Evolving Approaches to Metastatic Breast Cancer Patients Pre-treated with Anthracycline and Taxane
- Shigehira SajiAffiliated withDepartment of Target Therapy Oncology, Kyoto University Graduate School of Medicine Email author
Metastatic breast cancer is currently incurable and the goals of therapy focus on prolonging survival and maintaining quality of life by controlling symptoms and minimizing toxicity. Treatments for metastatic breast cancer include chemotherapeutic agents from various classes, such as taxanes, vinca alkaloids, anthracyclines and antimetabolites. This review provides an overview of chemotherapeutic agents for the treatment of metastatic breast cancer patients previously treated with anthracyclines and taxanes, focusing on a clinical evaluation of eribulin, the most recently approved agent for the treatment of metastatic breast cancer. Eribulin is a synthetic derivative of halichondrin B, a tumour growth inhibitor found in marine sponges, which prevents microtubule growth and sequesters the tubulin molecules into unusual aggregates, initiating apoptosis. Studies of eribulin have shown that the drug is effective in the treatment of previously treated metastatic breast cancer, and has an acceptable toxicity profile. Importantly, in the phase III EMBRACE study, eribulin treatment resulted in a survival advantage, a difficult endpoint to achieve with a single chemotherapeutic agent. An additional phase III study showed that eribulin has similar efficacy to capecitabine in women treated with no more than three prior therapies. Furthermore, pre-specified exploratory analyses suggest that particular patient subgroups may have greater therapeutic benefit with eribulin and may warrant further study to explore the potential mechanisms.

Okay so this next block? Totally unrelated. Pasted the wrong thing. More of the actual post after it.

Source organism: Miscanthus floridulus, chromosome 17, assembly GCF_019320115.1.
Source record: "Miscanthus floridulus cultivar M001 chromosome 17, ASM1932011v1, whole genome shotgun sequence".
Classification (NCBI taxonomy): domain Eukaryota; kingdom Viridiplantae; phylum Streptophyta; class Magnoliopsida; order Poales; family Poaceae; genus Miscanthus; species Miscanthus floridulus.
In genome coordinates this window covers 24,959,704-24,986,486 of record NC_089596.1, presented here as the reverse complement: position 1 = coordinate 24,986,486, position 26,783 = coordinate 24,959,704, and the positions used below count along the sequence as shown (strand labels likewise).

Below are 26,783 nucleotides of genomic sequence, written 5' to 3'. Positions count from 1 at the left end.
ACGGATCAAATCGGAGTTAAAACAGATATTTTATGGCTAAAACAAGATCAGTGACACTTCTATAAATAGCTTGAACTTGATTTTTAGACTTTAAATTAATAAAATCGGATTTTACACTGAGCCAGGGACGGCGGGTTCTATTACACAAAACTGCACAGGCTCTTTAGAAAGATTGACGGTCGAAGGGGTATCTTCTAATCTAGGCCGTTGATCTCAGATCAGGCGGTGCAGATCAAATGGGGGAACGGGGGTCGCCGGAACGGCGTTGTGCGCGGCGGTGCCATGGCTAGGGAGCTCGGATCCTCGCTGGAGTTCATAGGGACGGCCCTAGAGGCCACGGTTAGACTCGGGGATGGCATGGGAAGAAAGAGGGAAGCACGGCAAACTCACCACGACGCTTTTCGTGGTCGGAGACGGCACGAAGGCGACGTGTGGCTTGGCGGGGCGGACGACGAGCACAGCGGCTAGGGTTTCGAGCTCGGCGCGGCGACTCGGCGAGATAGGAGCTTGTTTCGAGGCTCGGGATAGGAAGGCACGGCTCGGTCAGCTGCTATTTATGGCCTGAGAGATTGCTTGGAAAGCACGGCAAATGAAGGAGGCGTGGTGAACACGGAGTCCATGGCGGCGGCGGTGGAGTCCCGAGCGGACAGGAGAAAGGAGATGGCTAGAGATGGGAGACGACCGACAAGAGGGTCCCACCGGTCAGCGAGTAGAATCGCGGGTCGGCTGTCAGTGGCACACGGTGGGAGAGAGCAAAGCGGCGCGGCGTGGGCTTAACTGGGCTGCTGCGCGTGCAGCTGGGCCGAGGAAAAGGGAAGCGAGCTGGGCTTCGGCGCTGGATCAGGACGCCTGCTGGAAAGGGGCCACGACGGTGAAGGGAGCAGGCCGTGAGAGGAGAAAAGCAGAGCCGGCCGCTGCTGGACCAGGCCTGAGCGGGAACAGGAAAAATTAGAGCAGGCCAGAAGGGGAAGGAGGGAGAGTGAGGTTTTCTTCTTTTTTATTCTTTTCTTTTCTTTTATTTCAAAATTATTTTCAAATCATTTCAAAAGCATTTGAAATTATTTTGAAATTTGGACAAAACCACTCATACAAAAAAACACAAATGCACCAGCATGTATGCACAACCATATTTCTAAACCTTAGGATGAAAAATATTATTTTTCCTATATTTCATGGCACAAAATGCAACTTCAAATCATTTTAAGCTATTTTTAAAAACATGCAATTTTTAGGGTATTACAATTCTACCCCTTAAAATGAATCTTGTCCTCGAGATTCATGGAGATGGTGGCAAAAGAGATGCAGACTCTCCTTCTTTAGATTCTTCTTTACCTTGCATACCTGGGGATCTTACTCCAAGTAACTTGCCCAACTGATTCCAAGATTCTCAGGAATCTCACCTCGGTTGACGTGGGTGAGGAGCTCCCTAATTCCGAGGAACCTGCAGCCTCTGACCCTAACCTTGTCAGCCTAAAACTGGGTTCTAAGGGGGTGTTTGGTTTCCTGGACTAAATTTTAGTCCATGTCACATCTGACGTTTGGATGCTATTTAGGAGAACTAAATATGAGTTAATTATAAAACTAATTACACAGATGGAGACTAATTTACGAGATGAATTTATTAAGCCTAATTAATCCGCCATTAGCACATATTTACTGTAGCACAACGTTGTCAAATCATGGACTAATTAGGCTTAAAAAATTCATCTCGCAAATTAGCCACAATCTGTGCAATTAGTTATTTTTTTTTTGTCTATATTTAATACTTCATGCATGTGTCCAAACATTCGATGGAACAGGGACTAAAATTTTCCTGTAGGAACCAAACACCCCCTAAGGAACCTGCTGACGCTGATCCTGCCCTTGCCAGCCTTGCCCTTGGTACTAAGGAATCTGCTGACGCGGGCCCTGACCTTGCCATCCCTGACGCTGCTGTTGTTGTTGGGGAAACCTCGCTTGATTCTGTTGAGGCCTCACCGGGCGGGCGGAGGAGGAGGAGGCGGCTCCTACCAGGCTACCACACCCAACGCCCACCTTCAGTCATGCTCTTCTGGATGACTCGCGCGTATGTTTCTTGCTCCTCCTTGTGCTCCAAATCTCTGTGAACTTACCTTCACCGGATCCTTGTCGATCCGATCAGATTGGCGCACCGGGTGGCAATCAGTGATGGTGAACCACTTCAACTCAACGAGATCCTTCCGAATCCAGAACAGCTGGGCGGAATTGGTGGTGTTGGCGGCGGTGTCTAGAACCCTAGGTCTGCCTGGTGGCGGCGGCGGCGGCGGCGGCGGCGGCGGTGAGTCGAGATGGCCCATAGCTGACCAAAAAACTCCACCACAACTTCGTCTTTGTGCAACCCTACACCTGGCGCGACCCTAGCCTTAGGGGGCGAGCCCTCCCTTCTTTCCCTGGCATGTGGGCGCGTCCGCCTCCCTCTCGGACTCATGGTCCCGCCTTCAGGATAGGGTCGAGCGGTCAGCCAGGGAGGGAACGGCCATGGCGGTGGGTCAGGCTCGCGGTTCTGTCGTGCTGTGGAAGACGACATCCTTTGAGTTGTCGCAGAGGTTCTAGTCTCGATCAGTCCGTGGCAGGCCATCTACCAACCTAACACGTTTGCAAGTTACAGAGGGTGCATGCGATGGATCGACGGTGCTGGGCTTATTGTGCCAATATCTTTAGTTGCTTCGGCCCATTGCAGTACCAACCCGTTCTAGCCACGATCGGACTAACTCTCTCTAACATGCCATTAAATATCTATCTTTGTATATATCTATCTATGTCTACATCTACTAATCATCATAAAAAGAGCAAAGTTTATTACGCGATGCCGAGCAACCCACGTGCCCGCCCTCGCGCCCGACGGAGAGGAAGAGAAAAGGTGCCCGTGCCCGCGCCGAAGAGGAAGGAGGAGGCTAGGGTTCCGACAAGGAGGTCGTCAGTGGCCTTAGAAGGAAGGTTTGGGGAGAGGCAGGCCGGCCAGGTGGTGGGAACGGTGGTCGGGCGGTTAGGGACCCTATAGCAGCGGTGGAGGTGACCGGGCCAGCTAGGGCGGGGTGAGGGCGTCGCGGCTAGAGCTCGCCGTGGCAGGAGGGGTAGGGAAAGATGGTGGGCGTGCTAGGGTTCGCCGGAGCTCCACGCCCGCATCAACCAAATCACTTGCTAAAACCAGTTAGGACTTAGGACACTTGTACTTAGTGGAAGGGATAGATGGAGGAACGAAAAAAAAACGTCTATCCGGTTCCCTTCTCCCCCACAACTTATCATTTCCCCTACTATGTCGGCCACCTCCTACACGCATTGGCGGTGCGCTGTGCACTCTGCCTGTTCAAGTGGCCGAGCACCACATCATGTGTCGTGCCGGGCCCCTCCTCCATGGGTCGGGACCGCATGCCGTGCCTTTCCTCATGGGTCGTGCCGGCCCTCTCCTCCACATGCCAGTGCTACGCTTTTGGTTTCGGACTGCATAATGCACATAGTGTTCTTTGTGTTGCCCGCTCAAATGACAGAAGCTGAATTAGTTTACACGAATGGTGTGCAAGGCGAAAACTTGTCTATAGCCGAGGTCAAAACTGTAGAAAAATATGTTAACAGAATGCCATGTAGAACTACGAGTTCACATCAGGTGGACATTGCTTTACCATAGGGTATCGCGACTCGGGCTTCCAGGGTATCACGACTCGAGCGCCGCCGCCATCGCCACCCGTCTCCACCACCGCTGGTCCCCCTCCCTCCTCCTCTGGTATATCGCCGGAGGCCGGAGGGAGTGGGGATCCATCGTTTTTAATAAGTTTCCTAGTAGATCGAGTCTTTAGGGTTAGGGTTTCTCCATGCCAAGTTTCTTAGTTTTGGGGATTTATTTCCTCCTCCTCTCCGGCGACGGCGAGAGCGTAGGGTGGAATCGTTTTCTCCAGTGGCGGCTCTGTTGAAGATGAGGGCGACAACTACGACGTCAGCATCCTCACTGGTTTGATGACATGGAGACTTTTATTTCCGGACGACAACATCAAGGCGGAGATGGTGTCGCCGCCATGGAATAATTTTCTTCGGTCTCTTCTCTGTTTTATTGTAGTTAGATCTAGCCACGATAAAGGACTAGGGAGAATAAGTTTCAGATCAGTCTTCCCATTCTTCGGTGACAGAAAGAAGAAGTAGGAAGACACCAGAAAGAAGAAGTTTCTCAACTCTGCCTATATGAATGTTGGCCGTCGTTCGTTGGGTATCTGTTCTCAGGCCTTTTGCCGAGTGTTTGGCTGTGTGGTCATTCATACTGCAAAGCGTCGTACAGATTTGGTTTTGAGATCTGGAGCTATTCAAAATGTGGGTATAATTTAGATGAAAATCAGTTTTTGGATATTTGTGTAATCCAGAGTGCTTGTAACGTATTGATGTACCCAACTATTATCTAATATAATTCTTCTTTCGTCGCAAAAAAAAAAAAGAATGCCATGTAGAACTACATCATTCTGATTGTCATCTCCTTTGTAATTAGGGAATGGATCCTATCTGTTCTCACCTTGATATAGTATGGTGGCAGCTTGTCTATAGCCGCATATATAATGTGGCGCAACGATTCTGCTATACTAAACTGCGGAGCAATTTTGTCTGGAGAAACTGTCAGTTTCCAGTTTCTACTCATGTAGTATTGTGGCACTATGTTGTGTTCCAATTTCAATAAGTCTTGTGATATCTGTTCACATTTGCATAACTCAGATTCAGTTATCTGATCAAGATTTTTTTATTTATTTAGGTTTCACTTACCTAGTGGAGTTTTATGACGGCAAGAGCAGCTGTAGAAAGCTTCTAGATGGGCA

- Evolving Approaches to Metastatic Breast Cancer Patients Pre-treated with Anthracycline and Taxane
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- Available under Open Access This content is freely available online to anyone, anywhere at any time.
Volume 27, Issue 5 , pp 469-478
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- Shigehira Saji (1)
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- 1. Department of Target Therapy Oncology, Kyoto University Graduate School of Medicine, 54 Shogoin Kawahara-cho, Sakyo-ku, Kyoto, 606–8507, Japan